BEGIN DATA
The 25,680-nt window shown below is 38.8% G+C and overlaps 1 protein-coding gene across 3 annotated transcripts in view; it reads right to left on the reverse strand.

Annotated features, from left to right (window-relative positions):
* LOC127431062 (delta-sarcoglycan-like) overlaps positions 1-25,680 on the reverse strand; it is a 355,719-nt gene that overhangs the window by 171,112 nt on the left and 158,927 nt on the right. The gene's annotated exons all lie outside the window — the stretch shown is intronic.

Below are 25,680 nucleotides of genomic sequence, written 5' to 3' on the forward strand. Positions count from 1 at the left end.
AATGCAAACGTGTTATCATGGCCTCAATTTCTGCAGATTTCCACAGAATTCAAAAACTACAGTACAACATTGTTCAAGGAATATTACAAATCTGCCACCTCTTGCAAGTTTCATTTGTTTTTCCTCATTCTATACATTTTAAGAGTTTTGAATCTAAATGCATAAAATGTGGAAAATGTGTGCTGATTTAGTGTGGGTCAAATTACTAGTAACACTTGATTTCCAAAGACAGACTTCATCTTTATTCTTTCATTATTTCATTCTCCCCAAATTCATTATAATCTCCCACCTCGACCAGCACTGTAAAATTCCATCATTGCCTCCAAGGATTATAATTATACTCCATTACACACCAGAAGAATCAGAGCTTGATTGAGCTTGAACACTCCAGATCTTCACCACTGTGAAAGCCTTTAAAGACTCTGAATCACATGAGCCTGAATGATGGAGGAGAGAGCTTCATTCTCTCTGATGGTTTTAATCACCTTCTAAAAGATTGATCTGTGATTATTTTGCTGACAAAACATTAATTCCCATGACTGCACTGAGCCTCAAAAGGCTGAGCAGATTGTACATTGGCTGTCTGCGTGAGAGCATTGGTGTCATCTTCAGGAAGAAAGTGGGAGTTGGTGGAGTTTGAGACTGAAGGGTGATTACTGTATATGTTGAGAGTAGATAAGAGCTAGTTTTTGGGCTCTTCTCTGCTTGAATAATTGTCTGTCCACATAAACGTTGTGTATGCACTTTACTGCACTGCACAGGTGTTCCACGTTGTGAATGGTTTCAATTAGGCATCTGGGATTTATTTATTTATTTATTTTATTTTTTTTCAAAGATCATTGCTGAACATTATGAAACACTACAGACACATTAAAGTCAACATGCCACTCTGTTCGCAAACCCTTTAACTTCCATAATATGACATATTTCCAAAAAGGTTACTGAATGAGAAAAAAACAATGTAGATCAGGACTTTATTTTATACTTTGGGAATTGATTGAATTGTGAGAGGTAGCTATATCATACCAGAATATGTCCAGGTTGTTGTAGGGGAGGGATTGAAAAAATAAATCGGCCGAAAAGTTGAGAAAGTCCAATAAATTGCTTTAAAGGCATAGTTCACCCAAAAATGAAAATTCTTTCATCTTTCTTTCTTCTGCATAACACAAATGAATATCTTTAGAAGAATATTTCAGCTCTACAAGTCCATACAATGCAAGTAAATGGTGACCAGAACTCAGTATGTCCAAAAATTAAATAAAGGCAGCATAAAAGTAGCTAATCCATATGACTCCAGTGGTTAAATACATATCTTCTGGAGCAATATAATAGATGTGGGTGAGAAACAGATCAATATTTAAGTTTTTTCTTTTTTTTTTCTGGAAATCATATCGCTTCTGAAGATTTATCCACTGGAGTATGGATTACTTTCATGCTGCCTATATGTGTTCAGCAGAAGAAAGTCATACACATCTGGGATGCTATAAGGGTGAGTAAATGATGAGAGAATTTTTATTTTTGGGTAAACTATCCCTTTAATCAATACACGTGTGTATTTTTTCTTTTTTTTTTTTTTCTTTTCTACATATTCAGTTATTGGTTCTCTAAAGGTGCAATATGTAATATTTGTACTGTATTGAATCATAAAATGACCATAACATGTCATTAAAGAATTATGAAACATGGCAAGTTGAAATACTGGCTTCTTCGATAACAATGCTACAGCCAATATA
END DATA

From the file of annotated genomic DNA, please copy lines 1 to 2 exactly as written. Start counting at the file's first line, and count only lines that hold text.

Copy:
The 25,680-nt window shown below is 38.8% G+C and overlaps 1 protein-coding gene across 3 annotated transcripts in view; it reads right to left on the reverse strand.

Annotated features, from left to right (window-relative positions):